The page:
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'A disorder for everyone!' -Exploring the culture of psychiatric diagnosis,...
Thu 8 June 2017, 09:30 – 17:30 BST
"A Disorder for Everyone!" - Exploring the culture of psychiatric diagnosis, creating change. (In association with Mind in Camden)
With Dr Lucy Johnstone, Jo Watson, Rai Waddingham & Pete Sanders
This one day Continuing Professional Development (CPD) event is for everyone who is interested in the current debates around mental health. It aims to attract psychologists, counsellors, service users, psychotherapists, mental health support professionals, psychiatrists, people with lived experience, managers and individuals with a personal interest.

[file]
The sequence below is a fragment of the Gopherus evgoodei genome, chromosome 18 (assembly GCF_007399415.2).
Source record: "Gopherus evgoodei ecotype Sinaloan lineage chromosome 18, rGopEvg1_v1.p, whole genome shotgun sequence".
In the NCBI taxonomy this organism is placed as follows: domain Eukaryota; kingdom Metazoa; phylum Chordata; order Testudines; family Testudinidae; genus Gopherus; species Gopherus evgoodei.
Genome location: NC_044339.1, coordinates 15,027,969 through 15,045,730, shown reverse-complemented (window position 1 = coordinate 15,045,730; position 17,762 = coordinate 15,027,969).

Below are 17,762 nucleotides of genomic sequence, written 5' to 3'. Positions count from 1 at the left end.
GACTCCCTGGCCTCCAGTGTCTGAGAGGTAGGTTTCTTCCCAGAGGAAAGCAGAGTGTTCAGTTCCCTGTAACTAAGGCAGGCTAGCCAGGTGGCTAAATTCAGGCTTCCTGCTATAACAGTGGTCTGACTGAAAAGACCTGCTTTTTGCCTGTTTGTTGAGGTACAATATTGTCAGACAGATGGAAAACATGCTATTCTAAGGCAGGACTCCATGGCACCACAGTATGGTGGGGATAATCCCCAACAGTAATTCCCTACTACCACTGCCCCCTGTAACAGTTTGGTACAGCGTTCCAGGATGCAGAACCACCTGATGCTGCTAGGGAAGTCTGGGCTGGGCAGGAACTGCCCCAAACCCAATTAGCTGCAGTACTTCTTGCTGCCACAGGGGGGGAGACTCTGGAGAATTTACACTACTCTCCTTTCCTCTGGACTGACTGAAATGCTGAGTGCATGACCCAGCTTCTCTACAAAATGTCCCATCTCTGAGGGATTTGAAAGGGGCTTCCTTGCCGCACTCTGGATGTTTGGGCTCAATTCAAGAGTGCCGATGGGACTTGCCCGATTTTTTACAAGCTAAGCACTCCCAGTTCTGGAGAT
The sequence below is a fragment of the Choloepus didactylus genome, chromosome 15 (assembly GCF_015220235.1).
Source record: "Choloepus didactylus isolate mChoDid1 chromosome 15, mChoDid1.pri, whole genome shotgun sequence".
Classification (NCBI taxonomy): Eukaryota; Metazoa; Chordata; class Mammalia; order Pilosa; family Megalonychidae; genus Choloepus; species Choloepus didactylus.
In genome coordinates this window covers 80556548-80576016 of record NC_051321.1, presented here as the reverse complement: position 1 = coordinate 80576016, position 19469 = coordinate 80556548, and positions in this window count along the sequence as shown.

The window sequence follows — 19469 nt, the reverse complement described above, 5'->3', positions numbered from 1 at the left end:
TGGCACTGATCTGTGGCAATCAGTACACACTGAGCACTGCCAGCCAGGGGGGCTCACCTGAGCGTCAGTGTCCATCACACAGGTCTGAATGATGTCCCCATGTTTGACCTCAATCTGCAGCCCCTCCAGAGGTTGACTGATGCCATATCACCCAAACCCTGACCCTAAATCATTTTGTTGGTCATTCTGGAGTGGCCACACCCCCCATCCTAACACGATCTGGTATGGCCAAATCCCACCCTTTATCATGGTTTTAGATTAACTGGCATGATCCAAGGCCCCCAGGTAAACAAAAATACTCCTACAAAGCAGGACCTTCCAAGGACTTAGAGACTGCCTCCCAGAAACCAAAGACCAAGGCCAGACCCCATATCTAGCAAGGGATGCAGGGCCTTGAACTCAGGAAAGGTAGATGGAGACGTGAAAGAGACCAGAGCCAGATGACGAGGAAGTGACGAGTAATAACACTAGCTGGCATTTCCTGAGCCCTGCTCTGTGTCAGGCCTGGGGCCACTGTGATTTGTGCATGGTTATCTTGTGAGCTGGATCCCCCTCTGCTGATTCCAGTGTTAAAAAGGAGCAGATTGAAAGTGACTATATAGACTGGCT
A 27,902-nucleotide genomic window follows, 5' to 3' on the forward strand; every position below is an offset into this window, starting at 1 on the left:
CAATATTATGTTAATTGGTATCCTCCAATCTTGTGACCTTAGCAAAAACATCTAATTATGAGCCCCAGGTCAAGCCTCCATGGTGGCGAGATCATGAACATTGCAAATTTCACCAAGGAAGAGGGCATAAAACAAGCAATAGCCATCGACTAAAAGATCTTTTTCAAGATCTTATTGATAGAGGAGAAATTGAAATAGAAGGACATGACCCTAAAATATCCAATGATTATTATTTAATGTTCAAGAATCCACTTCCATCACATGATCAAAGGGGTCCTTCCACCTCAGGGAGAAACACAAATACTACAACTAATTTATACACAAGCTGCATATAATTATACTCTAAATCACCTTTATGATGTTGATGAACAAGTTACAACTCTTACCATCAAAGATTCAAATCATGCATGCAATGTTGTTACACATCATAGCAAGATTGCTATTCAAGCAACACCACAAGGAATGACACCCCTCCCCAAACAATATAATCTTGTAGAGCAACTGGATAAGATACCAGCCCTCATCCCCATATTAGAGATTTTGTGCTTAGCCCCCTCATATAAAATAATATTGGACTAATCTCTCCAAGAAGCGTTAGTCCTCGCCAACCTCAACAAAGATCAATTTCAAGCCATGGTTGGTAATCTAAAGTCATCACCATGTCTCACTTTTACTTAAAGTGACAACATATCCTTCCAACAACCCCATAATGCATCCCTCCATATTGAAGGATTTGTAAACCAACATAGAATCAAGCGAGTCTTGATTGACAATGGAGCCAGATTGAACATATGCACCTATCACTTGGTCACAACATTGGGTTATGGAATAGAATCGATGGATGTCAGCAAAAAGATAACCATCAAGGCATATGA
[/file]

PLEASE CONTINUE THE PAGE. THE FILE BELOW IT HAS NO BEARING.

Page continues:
Contributors include Dr Lucy Johnstone, Jo Watson, Rai Waddingham and Pete Sanders - it is a chance to discuss the critical questions of the day around the biomedical model in mental health.
Lucy Johnstone will summarise current debates and controversies about psychiatric diagnosis. It is increasingly acknowledged, even within the mental health establishment, that categories like 'schizophrenia', 'bipolar disorder' and 'personality disorder' lack validity. The assumption that distress is best understood as disease can have very serious consequences for the individual, their identity, and their path to recovery. Lucy will present alternatives to diagnosis which can help clients to make sense of experiences of distress, however extreme, and which are based on working together to explore personal meaning. The aftenoon session will offer a choice of workshops.